Supplemental parenteral nutrition in critically ill patients: a pilot randomised controlled study

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Goal: The specific aim of this initial pilot study was to assess whether a supplemental parenteral nutrition strategy delivered increased energy amounts to ICU patients with either confirmed or a high likelihood of enteral nutrition insufficiency, without significant adverse effects, when compared to a standard enteral nutrition strategy.

Early initiation of enteral nutrition (EN) improves clinical outcomes in critically ill patients and the provision of EN is now established as an important aspect of management in most Intensive Care Units (ICUs). Many studies have demonstrated that patients often receive insufficient amounts of their predicted nutrition requirements (i.e. underdosing) from EN for reasons which include delays in commencement, intestinal dysfunction, and the need to withhold EN for concurrent medical procedures. Because EN leads to insufficient nutritional intake, the early commencement of PN as a supplement to EN would seem a useful solution to increasing this amount.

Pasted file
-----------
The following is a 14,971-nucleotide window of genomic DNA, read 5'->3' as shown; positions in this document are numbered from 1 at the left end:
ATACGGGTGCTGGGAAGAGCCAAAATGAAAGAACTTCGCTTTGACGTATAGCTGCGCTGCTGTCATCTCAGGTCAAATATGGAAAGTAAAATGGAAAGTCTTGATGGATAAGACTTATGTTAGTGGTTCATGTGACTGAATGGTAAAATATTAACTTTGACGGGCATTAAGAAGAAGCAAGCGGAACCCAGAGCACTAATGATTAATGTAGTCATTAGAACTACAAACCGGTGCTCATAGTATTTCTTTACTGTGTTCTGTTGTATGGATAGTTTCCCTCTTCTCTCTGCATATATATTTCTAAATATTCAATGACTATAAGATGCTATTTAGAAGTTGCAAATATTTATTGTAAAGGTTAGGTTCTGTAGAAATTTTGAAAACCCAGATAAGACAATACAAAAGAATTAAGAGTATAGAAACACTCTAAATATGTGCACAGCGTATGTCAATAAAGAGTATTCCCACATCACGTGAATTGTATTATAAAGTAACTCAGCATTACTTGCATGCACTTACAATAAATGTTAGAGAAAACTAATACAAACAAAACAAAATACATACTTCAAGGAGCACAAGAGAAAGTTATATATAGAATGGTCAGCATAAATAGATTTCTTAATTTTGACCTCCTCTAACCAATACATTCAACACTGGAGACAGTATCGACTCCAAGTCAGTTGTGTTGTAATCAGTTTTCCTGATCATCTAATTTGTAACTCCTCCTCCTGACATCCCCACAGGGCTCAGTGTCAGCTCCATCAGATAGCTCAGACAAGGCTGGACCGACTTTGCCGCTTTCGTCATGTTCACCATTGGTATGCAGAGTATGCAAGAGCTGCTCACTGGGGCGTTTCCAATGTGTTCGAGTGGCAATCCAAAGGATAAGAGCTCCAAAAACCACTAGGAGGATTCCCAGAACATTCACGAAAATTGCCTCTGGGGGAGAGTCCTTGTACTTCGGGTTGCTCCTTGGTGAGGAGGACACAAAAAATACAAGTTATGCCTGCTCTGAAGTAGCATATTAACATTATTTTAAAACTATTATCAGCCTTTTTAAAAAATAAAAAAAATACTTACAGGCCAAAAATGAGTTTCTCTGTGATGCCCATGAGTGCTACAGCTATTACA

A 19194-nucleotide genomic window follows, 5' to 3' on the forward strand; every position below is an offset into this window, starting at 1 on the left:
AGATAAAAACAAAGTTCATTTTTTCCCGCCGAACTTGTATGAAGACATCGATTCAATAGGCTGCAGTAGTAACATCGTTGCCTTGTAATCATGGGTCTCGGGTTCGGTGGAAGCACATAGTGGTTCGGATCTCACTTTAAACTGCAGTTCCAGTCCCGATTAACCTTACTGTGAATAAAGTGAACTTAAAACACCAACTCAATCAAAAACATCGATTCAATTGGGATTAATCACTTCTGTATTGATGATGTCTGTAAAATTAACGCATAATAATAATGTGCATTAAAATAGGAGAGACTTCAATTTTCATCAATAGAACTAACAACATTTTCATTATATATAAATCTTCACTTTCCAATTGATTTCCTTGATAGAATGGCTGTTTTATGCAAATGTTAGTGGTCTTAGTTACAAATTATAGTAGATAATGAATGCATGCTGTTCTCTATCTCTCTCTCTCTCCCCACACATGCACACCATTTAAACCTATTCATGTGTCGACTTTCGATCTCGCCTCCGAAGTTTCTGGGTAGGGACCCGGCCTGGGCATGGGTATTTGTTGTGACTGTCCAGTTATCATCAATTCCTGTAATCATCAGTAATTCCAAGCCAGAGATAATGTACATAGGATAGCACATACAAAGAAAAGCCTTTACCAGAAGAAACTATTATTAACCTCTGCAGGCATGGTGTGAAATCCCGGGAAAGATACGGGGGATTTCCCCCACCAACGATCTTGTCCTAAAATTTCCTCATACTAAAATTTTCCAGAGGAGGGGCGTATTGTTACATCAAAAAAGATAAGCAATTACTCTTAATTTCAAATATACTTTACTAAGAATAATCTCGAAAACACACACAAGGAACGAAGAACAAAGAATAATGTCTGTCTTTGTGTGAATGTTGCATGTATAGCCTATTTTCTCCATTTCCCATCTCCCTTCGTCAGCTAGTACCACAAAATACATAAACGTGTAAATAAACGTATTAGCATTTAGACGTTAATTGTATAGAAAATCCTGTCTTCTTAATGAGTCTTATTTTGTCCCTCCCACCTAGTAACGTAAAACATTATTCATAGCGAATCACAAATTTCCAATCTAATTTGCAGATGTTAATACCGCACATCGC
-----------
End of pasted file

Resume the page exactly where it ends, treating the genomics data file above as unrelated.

Clinicians were unable to make sound clinical decisions about the role of supplemental PN as guidelines provided conflicting recommendations, mostly because few studies had addressed this issue. The delivery of PN to critically ill patients risked overnutrition, which could lead to increased metabolic stress, hyperglycaemia and derangements in liver function. Energy intake needs to be carefully administered in conjunction with adequate blood glucose control to prevent these potentially detrimental effects. Hence, it was imperative that studies were conducted to identify patient populations that may benefit.

Photo of Emma Ridley

Progress: Recruitmentment commenced in 2014 and completed in 2016. The results were published in 2018:

Ridley EJ, Davies AR, Parke R, Bailey M, McArthur C, Gillanders L, Cooper DJ, McGuinness S. Supplemental parenteral nutrition versus usual care in critically ill adults: a pilot randomized controlled study. Crit Care 2018;22:12.

Funding: An unrestricted grant from Baxter Healthcare.

For further information about this study, please contact the ANZIC-RC Nutrition Program Manager, Emma Ridley, by email.